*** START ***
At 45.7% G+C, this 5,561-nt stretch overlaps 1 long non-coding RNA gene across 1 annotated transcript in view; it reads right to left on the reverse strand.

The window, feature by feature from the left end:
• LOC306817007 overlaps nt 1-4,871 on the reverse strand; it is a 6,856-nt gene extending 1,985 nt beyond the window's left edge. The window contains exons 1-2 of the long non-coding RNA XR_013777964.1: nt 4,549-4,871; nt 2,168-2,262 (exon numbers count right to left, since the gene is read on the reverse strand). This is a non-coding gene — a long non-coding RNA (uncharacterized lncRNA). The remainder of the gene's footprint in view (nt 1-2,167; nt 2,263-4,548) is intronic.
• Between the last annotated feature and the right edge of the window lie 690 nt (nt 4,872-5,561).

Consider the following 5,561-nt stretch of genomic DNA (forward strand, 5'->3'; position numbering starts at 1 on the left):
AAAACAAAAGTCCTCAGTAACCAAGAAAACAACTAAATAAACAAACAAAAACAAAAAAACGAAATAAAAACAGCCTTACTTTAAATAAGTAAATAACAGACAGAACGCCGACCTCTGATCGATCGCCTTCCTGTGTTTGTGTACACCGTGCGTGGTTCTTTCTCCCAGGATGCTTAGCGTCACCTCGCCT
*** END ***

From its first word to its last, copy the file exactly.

At 45.7% G+C, this 5,561-nt stretch overlaps 1 long non-coding RNA gene across 1 annotated transcript in view; it reads right to left on the reverse strand.

The window, feature by feature from the left end:
• LOC306817007 overlaps nt 1-4,871 on the reverse strand; it is a 6,856-nt gene extending 1,985 nt beyond the window's left edge. The window contains exons 1-2 of the long non-coding RNA XR_013777964.1: nt 4,549-4,871; nt 2,168-2,262 (exon numbers count right to left, since the gene is read on the reverse strand). This is a non-coding gene — a long non-coding RNA (uncharacterized lncRNA). The remainder of the gene's footprint in view (nt 1-2,167; nt 2,263-4,548) is intronic.
• Between the last annotated feature and the right edge of the window lie 690 nt (nt 4,872-5,561).

Consider the following 5,561-nt stretch of genomic DNA (forward strand, 5'->3'; position numbering starts at 1 on the left):
AAAACAAAAGTCCTCAGTAACCAAGAAAACAACTAAATAAACAAACAAAAACAAAAAAACGAAATAAAAACAGCCTTACTTTAAATAAGTAAATAACAGACAGAACGCCGACCTCTGATCGATCGCCTTCCTGTGTTTGTGTACACCGTGCGTGGTTCTTTCTCCCAGGATGCTTAGCGTCACCTCGCCT